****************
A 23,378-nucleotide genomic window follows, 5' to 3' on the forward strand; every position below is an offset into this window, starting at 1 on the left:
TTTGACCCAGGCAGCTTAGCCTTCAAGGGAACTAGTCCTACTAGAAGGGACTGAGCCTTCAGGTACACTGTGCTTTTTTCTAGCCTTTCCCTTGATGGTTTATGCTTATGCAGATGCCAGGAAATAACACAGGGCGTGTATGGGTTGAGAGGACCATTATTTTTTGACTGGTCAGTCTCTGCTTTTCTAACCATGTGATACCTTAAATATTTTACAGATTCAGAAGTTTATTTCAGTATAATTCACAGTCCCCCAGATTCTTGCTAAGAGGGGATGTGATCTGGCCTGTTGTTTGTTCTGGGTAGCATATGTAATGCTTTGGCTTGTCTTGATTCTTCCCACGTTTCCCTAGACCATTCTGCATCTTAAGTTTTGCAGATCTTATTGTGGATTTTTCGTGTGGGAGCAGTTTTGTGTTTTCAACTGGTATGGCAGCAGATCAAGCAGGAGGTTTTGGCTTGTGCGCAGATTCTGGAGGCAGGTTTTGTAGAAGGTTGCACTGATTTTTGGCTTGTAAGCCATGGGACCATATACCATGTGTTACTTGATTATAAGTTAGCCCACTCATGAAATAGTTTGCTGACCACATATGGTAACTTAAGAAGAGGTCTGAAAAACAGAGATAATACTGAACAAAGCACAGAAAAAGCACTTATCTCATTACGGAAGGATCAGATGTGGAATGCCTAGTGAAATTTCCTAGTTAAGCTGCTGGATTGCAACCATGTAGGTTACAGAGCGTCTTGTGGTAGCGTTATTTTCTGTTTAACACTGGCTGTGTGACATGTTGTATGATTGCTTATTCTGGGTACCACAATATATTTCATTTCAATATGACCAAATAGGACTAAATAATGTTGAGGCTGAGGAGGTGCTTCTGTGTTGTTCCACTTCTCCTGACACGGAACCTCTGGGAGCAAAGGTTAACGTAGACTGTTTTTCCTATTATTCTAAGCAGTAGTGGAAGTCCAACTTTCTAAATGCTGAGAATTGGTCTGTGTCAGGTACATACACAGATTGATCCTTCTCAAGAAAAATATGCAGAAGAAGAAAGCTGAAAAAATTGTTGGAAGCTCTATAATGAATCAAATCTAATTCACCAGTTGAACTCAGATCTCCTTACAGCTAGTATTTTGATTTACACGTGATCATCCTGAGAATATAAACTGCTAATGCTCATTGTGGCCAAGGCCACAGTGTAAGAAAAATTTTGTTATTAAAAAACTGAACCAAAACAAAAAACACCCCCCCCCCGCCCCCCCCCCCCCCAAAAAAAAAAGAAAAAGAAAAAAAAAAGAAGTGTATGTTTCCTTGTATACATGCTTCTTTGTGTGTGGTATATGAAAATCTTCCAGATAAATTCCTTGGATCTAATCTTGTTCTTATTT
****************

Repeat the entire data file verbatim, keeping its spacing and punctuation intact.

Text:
A 23,378-nucleotide genomic window follows, 5' to 3' on the forward strand; every position below is an offset into this window, starting at 1 on the left:
TTTGACCCAGGCAGCTTAGCCTTCAAGGGAACTAGTCCTACTAGAAGGGACTGAGCCTTCAGGTACACTGTGCTTTTTTCTAGCCTTTCCCTTGATGGTTTATGCTTATGCAGATGCCAGGAAATAACACAGGGCGTGTATGGGTTGAGAGGACCATTATTTTTTGACTGGTCAGTCTCTGCTTTTCTAACCATGTGATACCTTAAATATTTTACAGATTCAGAAGTTTATTTCAGTATAATTCACAGTCCCCCAGATTCTTGCTAAGAGGGGATGTGATCTGGCCTGTTGTTTGTTCTGGGTAGCATATGTAATGCTTTGGCTTGTCTTGATTCTTCCCACGTTTCCCTAGACCATTCTGCATCTTAAGTTTTGCAGATCTTATTGTGGATTTTTCGTGTGGGAGCAGTTTTGTGTTTTCAACTGGTATGGCAGCAGATCAAGCAGGAGGTTTTGGCTTGTGCGCAGATTCTGGAGGCAGGTTTTGTAGAAGGTTGCACTGATTTTTGGCTTGTAAGCCATGGGACCATATACCATGTGTTACTTGATTATAAGTTAGCCCACTCATGAAATAGTTTGCTGACCACATATGGTAACTTAAGAAGAGGTCTGAAAAACAGAGATAATACTGAACAAAGCACAGAAAAAGCACTTATCTCATTACGGAAGGATCAGATGTGGAATGCCTAGTGAAATTTCCTAGTTAAGCTGCTGGATTGCAACCATGTAGGTTACAGAGCGTCTTGTGGTAGCGTTATTTTCTGTTTAACACTGGCTGTGTGACATGTTGTATGATTGCTTATTCTGGGTACCACAATATATTTCATTTCAATATGACCAAATAGGACTAAATAATGTTGAGGCTGAGGAGGTGCTTCTGTGTTGTTCCACTTCTCCTGACACGGAACCTCTGGGAGCAAAGGTTAACGTAGACTGTTTTTCCTATTATTCTAAGCAGTAGTGGAAGTCCAACTTTCTAAATGCTGAGAATTGGTCTGTGTCAGGTACATACACAGATTGATCCTTCTCAAGAAAAATATGCAGAAGAAGAAAGCTGAAAAAATTGTTGGAAGCTCTATAATGAATCAAATCTAATTCACCAGTTGAACTCAGATCTCCTTACAGCTAGTATTTTGATTTACACGTGATCATCCTGAGAATATAAACTGCTAATGCTCATTGTGGCCAAGGCCACAGTGTAAGAAAAATTTTGTTATTAAAAAACTGAACCAAAACAAAAAACACCCCCCCCCCGCCCCCCCCCCCCCCAAAAAAAAAAGAAAAAGAAAAAAAAAAGAAGTGTATGTTTCCTTGTATACATGCTTCTTTGTGTGTGGTATATGAAAATCTTCCAGATAAATTCCTTGGATCTAATCTTGTTCTTATTT